An advanced registered nurse practitioner (ARNP) is a registered nurse who holds a master's degree in nursing. To become a nurse practitioner requires a minimum of 6 years of education, part of which includes hands-on didactic training. A national certification exam in the ARNP's specialty area must be passed, and state licensing must be obtained before a nurse practitioner may legally practice. Specialty areas available to the ARNP include but are not limited to: acute care, psychiatry, pediatric and women's health nursing. ARNPs generally work under a supervising physician; however, some states allow ARNPs to work independently. The work of a nurse practitioner generally includes performing a health assessment, diagnosing health disorders, prescribing medications as indicated, and following and managing patients over a life span. ARNPs complete physical exams and may order and interpret laboratory, radiologic and other diagnostic tests as needed to diagnose and treat a patient in conjunction with the physician. ARNPs may also order medications and other therapeutic procedures as needed. ARNPs serve to educate patients and promote health. Some nurse practitioners also serve as first assistants to the supervising physician during surgical and medical procedures. Nurse practitioners may work with a variety of patient populations, including pediatric, adult and elderly clients. Practice settings can include inpatient and outpatient health clinics, hospitals, jails and prisons, and private practice offices. Working conditions can include contact with contagious diseases and bodily fluids. Working hours are generally weekdays, but may include nights, weekends and holidays, as needed. With the increased access to medical care, the role of the nurse practitioner as a provider has increased.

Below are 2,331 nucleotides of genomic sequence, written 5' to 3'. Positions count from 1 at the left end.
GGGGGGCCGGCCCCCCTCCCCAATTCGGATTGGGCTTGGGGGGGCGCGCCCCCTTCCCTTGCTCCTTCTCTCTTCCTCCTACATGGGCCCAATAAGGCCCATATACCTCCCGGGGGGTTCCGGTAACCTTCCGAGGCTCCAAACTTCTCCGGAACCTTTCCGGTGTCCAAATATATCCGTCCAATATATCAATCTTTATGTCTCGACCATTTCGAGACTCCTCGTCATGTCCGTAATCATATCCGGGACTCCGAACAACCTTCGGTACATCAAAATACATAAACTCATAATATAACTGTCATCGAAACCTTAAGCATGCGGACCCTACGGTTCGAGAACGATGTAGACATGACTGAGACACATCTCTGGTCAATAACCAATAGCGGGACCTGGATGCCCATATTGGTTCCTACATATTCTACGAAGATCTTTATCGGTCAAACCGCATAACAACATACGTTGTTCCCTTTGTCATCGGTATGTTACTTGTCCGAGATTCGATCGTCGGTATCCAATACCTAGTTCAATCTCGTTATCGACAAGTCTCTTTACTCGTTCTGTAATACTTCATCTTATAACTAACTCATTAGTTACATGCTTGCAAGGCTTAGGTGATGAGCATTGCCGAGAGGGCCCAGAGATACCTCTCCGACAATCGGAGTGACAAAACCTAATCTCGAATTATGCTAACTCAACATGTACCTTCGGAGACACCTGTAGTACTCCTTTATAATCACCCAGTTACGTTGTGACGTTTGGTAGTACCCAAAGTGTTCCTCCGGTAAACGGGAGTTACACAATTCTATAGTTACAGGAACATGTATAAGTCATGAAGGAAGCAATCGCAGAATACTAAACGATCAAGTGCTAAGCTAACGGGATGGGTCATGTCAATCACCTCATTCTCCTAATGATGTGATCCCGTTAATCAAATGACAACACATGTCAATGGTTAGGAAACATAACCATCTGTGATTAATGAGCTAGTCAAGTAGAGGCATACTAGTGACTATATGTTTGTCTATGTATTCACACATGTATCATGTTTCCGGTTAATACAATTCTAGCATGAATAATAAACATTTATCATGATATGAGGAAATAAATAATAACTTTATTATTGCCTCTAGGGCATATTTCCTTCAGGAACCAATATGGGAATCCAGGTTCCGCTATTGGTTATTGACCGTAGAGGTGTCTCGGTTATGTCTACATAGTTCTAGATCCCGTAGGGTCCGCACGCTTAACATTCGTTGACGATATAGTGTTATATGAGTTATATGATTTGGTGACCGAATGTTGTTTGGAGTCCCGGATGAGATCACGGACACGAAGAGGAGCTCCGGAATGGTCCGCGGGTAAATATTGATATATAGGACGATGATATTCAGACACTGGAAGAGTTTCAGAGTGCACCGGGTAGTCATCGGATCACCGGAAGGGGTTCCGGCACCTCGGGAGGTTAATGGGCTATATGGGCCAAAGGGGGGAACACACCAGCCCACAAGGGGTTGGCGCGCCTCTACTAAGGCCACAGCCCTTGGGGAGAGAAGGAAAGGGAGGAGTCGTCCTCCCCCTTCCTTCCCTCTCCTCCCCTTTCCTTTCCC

Nurse Practitioner (NP) Tasks
Prescribe medications and therapy measures.
Diagnose and treat common acute injuries and illnesses.
Conduct complete physicals and counsel patients on health needs and improvements.
Monitor the effectiveness of prescribed treatments.